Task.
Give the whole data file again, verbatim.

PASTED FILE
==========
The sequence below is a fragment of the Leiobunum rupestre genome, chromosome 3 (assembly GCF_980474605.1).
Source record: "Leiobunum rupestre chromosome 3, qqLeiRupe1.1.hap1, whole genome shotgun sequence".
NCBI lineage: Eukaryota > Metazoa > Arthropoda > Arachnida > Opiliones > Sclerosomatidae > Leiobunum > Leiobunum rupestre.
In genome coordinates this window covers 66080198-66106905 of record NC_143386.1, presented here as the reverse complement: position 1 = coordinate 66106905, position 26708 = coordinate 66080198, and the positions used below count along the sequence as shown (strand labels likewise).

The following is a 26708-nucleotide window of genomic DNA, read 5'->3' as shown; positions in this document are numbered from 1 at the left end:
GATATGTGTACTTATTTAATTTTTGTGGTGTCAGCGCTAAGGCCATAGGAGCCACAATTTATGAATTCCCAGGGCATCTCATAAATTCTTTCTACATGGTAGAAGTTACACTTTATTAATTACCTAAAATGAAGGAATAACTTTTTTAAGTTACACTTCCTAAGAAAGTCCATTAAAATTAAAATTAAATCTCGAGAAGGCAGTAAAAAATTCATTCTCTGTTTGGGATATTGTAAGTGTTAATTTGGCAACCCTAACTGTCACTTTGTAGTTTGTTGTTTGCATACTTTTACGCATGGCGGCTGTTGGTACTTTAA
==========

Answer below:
The sequence below is a fragment of the Leiobunum rupestre genome, chromosome 3 (assembly GCF_980474605.1).
Source record: "Leiobunum rupestre chromosome 3, qqLeiRupe1.1.hap1, whole genome shotgun sequence".
NCBI lineage: Eukaryota > Metazoa > Arthropoda > Arachnida > Opiliones > Sclerosomatidae > Leiobunum > Leiobunum rupestre.
In genome coordinates this window covers 66080198-66106905 of record NC_143386.1, presented here as the reverse complement: position 1 = coordinate 66106905, position 26708 = coordinate 66080198, and the positions used below count along the sequence as shown (strand labels likewise).

The following is a 26708-nucleotide window of genomic DNA, read 5'->3' as shown; positions in this document are numbered from 1 at the left end:
GATATGTGTACTTATTTAATTTTTGTGGTGTCAGCGCTAAGGCCATAGGAGCCACAATTTATGAATTCCCAGGGCATCTCATAAATTCTTTCTACATGGTAGAAGTTACACTTTATTAATTACCTAAAATGAAGGAATAACTTTTTTAAGTTACACTTCCTAAGAAAGTCCATTAAAATTAAAATTAAATCTCGAGAAGGCAGTAAAAAATTCATTCTCTGTTTGGGATATTGTAAGTGTTAATTTGGCAACCCTAACTGTCACTTTGTAGTTTGTTGTTTGCATACTTTTACGCATGGCGGCTGTTGGTACTTTAA